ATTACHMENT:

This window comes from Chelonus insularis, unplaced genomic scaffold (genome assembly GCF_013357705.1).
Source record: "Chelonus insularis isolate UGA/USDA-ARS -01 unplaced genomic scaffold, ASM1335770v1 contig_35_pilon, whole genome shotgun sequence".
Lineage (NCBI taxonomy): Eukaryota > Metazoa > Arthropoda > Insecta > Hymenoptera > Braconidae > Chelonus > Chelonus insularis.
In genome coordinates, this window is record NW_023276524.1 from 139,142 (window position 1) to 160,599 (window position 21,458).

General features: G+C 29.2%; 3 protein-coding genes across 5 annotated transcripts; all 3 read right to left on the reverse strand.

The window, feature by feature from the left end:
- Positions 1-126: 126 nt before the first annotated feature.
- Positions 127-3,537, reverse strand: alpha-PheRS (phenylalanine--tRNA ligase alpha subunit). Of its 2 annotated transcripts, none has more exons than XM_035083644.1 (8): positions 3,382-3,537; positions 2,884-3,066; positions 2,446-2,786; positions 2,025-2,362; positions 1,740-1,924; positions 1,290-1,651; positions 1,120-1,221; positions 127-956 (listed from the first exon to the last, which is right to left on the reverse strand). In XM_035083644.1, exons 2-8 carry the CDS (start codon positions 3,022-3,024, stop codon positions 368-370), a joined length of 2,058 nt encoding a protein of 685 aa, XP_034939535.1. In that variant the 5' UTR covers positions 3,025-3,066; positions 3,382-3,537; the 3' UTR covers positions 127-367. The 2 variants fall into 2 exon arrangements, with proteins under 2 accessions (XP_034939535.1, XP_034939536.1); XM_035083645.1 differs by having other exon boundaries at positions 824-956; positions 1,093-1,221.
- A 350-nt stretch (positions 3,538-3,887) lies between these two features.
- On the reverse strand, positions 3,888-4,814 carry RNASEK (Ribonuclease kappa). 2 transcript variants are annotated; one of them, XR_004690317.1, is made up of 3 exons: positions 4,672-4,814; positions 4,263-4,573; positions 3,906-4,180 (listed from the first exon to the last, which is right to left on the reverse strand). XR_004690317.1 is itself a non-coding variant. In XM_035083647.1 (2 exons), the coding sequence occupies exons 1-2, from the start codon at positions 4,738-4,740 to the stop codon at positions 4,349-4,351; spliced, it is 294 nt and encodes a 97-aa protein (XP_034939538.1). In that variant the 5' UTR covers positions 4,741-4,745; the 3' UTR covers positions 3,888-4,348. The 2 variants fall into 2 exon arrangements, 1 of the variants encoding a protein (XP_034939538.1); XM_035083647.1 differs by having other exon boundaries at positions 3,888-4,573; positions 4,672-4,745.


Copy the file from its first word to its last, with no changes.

This window comes from Chelonus insularis, unplaced genomic scaffold (genome assembly GCF_013357705.1).
Source record: "Chelonus insularis isolate UGA/USDA-ARS -01 unplaced genomic scaffold, ASM1335770v1 contig_35_pilon, whole genome shotgun sequence".
Lineage (NCBI taxonomy): Eukaryota > Metazoa > Arthropoda > Insecta > Hymenoptera > Braconidae > Chelonus > Chelonus insularis.
In genome coordinates, this window is record NW_023276524.1 from 139,142 (window position 1) to 160,599 (window position 21,458).

General features: G+C 29.2%; 3 protein-coding genes across 5 annotated transcripts; all 3 read right to left on the reverse strand.

The window, feature by feature from the left end:
- Positions 1-126: 126 nt before the first annotated feature.
- Positions 127-3,537, reverse strand: alpha-PheRS (phenylalanine--tRNA ligase alpha subunit). Of its 2 annotated transcripts, none has more exons than XM_035083644.1 (8): positions 3,382-3,537; positions 2,884-3,066; positions 2,446-2,786; positions 2,025-2,362; positions 1,740-1,924; positions 1,290-1,651; positions 1,120-1,221; positions 127-956 (listed from the first exon to the last, which is right to left on the reverse strand). In XM_035083644.1, exons 2-8 carry the CDS (start codon positions 3,022-3,024, stop codon positions 368-370), a joined length of 2,058 nt encoding a protein of 685 aa, XP_034939535.1. In that variant the 5' UTR covers positions 3,025-3,066; positions 3,382-3,537; the 3' UTR covers positions 127-367. The 2 variants fall into 2 exon arrangements, with proteins under 2 accessions (XP_034939535.1, XP_034939536.1); XM_035083645.1 differs by having other exon boundaries at positions 824-956; positions 1,093-1,221.
- A 350-nt stretch (positions 3,538-3,887) lies between these two features.
- On the reverse strand, positions 3,888-4,814 carry RNASEK (Ribonuclease kappa). 2 transcript variants are annotated; one of them, XR_004690317.1, is made up of 3 exons: positions 4,672-4,814; positions 4,263-4,573; positions 3,906-4,180 (listed from the first exon to the last, which is right to left on the reverse strand). XR_004690317.1 is itself a non-coding variant. In XM_035083647.1 (2 exons), the coding sequence occupies exons 1-2, from the start codon at positions 4,738-4,740 to the stop codon at positions 4,349-4,351; spliced, it is 294 nt and encodes a 97-aa protein (XP_034939538.1). In that variant the 5' UTR covers positions 4,741-4,745; the 3' UTR covers positions 3,888-4,348. The 2 variants fall into 2 exon arrangements, 1 of the variants encoding a protein (XP_034939538.1); XM_035083647.1 differs by having other exon boundaries at positions 3,888-4,573; positions 4,672-4,745.